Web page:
C Sharp

Catching an Exception

Obviously, because a method can throw an exception, there must be a reciprocal part of this equation where something has to catch the thrown exception. The catch keyword defines a block of code that is to be processed when an exception of a given type is caught. The code in this block is referred to as an exception handler.-

One thing to keep in mind is that not every method needs to deal with every possible thrown exception, especially because a method might not have the context required to do anything with the error information. After all, the point of exception handling is that errors are to be handled by code that has enough context to correctly do so-see "Handling Errors in the Correct Context," later in this chapter. For now let's deal with situations in which a method is going to catch any thrown exceptions from the method being called. We use two keywords to catch an exception: try and catch.

To catch an exception, you need to bracket the code you're attempting to execute in a try block and then specify which types of exceptions the code within that try block is capable of handling in a catch block. All the statements in the try block will be processed in order as usual unless an exception is thrown by one of the methods being called. If that happens, control is passed to the first line of the appropriate catch block. By "appropriate catch block," I mean the block that's defined as catching the type of exception that is thrown. Here's an example of a method (Foo) calling and catching an exception being thrown by another method (Bar): -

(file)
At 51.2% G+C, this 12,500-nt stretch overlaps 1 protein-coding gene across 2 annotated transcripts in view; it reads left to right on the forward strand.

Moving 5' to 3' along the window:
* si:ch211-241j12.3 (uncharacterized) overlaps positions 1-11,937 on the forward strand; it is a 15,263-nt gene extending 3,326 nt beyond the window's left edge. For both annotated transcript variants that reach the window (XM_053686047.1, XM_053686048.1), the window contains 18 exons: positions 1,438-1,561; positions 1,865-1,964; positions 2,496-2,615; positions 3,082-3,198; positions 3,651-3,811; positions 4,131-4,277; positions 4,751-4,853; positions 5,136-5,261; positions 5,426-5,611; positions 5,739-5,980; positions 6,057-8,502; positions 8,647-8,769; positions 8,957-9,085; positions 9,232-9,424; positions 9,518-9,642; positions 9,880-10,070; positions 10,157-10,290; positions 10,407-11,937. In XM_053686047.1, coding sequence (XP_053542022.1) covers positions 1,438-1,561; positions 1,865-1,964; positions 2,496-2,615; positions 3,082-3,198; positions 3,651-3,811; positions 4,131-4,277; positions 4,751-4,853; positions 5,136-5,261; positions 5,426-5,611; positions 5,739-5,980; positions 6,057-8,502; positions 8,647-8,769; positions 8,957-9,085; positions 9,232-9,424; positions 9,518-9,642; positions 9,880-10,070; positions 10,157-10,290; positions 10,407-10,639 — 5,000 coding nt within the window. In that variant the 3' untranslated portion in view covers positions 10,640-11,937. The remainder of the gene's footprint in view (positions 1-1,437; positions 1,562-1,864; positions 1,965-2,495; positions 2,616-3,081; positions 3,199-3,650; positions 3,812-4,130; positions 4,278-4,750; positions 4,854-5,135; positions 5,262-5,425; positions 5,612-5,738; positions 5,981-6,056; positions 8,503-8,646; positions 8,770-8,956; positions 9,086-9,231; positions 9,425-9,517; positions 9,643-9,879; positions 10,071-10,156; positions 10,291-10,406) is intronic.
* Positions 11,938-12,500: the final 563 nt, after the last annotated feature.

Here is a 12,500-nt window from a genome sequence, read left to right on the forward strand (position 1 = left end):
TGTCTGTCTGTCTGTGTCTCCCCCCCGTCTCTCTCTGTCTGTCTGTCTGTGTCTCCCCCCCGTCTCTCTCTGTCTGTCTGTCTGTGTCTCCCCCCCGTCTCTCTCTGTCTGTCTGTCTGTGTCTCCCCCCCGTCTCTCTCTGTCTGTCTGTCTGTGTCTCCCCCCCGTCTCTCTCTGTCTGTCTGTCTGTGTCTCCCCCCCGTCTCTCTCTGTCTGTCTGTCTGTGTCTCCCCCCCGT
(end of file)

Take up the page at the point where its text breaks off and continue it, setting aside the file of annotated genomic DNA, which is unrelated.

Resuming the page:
public void Foo()
{
    try
    {
        Bar();
    }
    catch(System.Exception e)
    {
        // Do something with error condition.
    }
}

Now your next question might be, "What happens if Bar throws an exception and Foo doesn't catch it?" (This would also be the case if the call to Bar were not in a try block.) The result depends on the design of the application. When an exception is thrown, control is passed back up the call stack until a method is found that has a catch block for the type of exception being thrown. If a method with an appropriate catch block is not located, the application aborts. Therefore, if a method calls another method that does throw an exception, the design of the system must be such that some method in the call stack must handle the exception.

by BrainBellupdated
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